Elizabeth Garcia, 23, met her worst date when she and her girlfriends made the trip from Sonoma to Santa Rosa.
He and Garcia planned a dinner date at Shiso, a sushi resturant. Garcia who had never been there was excited but nervous because she liked her date so much.
The date was going great until their server came by. “The waitress got too friendly and they had a conversation right in front me while we were ordering,” she said. “First it was awkward and then I kind of gave the girl attitude.”
By the end of the night Garcia became uncomfortable because she felt like a third wheel on her own date. “I felt so bad I didn’t want to talk during dinner,” she said.
Yet, Garcia figured she would make the best of the date and ignore that she had just witnessed her date flirt with another woman in front of her.
The remainder of the date was quiet and awkward. Garcia wanted the date to end; she hadn’t enjoyed the sushi or the company she had.
Garcia talked to he date after that and agreed to give him another shot a week later, but he cancelled the last minute. He then told her it wasn’t going to work, and that he wasn’t looking for a girlfriend.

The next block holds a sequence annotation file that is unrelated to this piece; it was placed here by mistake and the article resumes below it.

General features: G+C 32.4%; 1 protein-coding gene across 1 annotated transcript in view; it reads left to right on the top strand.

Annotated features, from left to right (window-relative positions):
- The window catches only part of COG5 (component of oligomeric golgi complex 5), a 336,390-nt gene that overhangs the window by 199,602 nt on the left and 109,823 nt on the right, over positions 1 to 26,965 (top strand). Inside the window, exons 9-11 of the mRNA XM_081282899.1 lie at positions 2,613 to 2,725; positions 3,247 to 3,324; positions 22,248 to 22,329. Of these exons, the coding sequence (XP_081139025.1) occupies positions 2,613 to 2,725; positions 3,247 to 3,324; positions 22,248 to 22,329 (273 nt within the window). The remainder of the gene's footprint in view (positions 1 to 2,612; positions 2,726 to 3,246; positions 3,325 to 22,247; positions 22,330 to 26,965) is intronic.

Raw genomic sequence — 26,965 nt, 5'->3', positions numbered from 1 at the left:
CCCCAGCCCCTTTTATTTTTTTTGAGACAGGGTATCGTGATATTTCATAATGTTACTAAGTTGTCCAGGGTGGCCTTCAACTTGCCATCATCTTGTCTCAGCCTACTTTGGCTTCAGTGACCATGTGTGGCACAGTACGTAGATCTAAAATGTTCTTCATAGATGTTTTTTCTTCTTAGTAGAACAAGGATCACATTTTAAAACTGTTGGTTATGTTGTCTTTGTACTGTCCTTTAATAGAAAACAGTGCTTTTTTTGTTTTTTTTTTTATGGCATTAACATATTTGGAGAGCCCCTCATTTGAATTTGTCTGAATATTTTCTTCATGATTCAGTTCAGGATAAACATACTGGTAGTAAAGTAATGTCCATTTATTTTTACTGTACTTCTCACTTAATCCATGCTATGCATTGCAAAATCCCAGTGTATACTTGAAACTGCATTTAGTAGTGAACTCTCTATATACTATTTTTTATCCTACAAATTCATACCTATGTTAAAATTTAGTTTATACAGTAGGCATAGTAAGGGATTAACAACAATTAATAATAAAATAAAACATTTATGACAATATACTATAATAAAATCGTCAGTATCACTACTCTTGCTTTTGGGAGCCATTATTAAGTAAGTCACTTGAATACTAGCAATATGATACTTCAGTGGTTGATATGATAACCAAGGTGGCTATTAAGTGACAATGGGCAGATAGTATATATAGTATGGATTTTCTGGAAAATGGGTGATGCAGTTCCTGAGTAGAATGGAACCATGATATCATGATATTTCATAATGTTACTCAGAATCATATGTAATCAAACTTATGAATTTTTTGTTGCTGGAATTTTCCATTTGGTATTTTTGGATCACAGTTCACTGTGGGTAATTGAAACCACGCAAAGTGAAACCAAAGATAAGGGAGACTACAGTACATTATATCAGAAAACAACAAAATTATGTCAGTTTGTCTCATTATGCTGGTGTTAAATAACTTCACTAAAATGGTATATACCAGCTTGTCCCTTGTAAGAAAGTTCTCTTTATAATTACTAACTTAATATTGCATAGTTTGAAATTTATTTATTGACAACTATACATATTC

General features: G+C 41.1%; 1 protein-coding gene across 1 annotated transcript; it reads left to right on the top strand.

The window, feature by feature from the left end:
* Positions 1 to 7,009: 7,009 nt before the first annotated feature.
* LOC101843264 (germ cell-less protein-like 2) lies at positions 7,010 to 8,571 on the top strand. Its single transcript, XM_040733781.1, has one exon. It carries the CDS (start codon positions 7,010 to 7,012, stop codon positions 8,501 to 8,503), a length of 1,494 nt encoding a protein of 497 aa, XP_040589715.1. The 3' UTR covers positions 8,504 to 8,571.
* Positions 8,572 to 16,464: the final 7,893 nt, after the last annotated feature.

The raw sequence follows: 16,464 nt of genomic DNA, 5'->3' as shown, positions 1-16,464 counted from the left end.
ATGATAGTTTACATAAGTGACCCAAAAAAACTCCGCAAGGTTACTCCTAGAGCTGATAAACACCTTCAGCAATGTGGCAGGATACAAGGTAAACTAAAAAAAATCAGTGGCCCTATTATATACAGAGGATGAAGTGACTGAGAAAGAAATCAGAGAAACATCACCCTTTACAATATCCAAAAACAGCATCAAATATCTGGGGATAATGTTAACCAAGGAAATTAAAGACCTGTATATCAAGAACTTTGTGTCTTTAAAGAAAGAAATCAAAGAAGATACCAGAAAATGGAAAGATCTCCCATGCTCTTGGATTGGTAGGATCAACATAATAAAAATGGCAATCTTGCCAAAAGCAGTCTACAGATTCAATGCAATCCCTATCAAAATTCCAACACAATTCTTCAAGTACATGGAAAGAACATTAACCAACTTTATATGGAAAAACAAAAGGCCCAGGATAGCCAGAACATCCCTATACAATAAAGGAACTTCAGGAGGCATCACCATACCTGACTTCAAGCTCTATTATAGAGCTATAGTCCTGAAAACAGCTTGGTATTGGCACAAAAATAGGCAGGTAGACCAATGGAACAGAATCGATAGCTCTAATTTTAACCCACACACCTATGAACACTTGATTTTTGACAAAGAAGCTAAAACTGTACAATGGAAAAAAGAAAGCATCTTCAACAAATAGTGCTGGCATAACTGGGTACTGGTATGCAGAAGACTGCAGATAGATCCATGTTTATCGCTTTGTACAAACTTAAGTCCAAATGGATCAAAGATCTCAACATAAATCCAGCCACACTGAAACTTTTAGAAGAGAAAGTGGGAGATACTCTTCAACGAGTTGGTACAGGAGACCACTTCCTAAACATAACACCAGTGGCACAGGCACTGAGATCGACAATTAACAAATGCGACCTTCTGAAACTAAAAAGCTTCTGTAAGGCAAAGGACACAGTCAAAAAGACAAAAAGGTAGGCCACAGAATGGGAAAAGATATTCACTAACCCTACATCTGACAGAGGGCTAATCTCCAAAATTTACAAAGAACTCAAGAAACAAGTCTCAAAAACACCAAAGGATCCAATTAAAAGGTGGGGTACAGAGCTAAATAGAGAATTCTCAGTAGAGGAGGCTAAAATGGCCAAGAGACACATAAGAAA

Tina Larson, 18, was still in high school when she went on what she considered the worst date of her life.
Larson, an SRJC Alumnus, agreed to go on a date she thought would be at a restaurant. Growing up in a small town filled with endless choices of great food, her date took her to a place she never expected for dinner.
“He wanted to meet downtown at 6:30. So, of course, I wasn’t sure where,” Larson said.
Excited, Larson primped for the night and got downtown on time. The Sonoma Plaza, filled with five-star cuisine was a great place for a first date.